WICKER PARK — One of Wicker Park’s longtime bars is under new ownership — and is going back to its live music roots.
The Flat Iron, 1565 N. Milwaukee Ave., sold last week to Jun Lin, the owner of Bourbon on Division, a late night bar and music venue. A longtime Wicker Park resident, Lin said he looks forward to expanding the live music program he’s built at Bourbon to The Flat Iron.
Before it was a dive bar, The Flat Iron was The Note, a live music venue that closed in 2008. Lin is bringing back the music.
“I’m excited because it’s a chance for me to bring more live music to a location that deserves it,” Lin said. “I’m excited that it’s not going to another large corporation … on the six corners. It’s going to someone that lives and works in Wicker Park.”
The change in ownership stings for longtime bartenders Tasso Ketsios and Angela Eve.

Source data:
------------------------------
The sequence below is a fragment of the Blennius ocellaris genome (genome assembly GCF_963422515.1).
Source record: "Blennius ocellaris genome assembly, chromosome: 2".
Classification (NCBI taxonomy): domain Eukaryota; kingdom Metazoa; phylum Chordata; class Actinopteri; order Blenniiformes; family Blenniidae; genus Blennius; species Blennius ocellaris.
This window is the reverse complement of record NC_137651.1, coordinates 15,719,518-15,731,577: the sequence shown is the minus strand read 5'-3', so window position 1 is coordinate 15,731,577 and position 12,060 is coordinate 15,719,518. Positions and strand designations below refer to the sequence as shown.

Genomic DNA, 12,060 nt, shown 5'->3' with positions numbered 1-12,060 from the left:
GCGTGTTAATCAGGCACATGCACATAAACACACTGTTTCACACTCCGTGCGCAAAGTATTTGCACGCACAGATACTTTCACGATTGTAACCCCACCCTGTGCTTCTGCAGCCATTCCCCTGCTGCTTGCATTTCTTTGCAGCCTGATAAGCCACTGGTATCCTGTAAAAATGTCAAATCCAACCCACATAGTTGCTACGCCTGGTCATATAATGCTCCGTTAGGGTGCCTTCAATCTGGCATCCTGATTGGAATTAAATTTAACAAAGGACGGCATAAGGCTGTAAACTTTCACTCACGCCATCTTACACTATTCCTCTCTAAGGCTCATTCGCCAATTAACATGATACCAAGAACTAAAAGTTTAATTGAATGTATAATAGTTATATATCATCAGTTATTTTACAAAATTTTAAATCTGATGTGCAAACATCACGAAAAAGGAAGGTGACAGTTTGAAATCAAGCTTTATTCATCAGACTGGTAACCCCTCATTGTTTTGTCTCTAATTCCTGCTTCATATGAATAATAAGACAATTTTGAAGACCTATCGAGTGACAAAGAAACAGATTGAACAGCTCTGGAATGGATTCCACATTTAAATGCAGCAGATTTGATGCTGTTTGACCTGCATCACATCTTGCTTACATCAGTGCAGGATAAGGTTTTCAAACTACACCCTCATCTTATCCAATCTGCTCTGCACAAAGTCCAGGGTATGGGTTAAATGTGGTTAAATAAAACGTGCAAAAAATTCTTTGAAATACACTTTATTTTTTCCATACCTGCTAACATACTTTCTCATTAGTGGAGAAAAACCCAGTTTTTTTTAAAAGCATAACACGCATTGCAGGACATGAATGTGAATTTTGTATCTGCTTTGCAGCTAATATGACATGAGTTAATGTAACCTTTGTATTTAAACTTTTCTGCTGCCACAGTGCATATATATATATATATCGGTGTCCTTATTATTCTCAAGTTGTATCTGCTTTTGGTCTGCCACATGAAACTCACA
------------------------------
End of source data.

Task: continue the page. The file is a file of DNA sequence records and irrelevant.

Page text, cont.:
An employee of The Note and The Flat Iron since 1998, Ketsios tried buying the bar from owner Nick Novich multiple times. At one point he and another Flat Iron staffer offered a bid of $500,000, he said. Despite decades of loyalty to the bar, Ketsios feels he never got a fair shake.
“You feel used,” he said. “We really built that business for Nick. For him not to sit down and talk to us at any point, to not have a one-on-one discussion … that’s not a good feeling. It makes people feel kind of small in ways.”
Novich declined to be interviewed for this story. He also declined to answer questions via email.
After putting forth an initial bid, Lin learned some bartenders were also interested in buying the bar. But he said he wasn’t aware of their longstanding attempts or the problems between them and Novich.
By the time Lin finally bought the bar, it was in the midst of the coronavirus pandemic. At that point, Lin said, he wasn’t aware he was bidding against anyone, though the bartenders dispute that.
“I feel awful,” he said.
Lin said he hopes the bartenders and the neighborhood understand how passionate he feels about owning The Flat Iron.
“I didn’t have this chunk of change in my pocket,” he said. “We’ve been basically out of pocket trying to survive. … I’m happy that spot isn’t going to a corporate entity. It’s going to a family.”
From Chinese Food To Live Music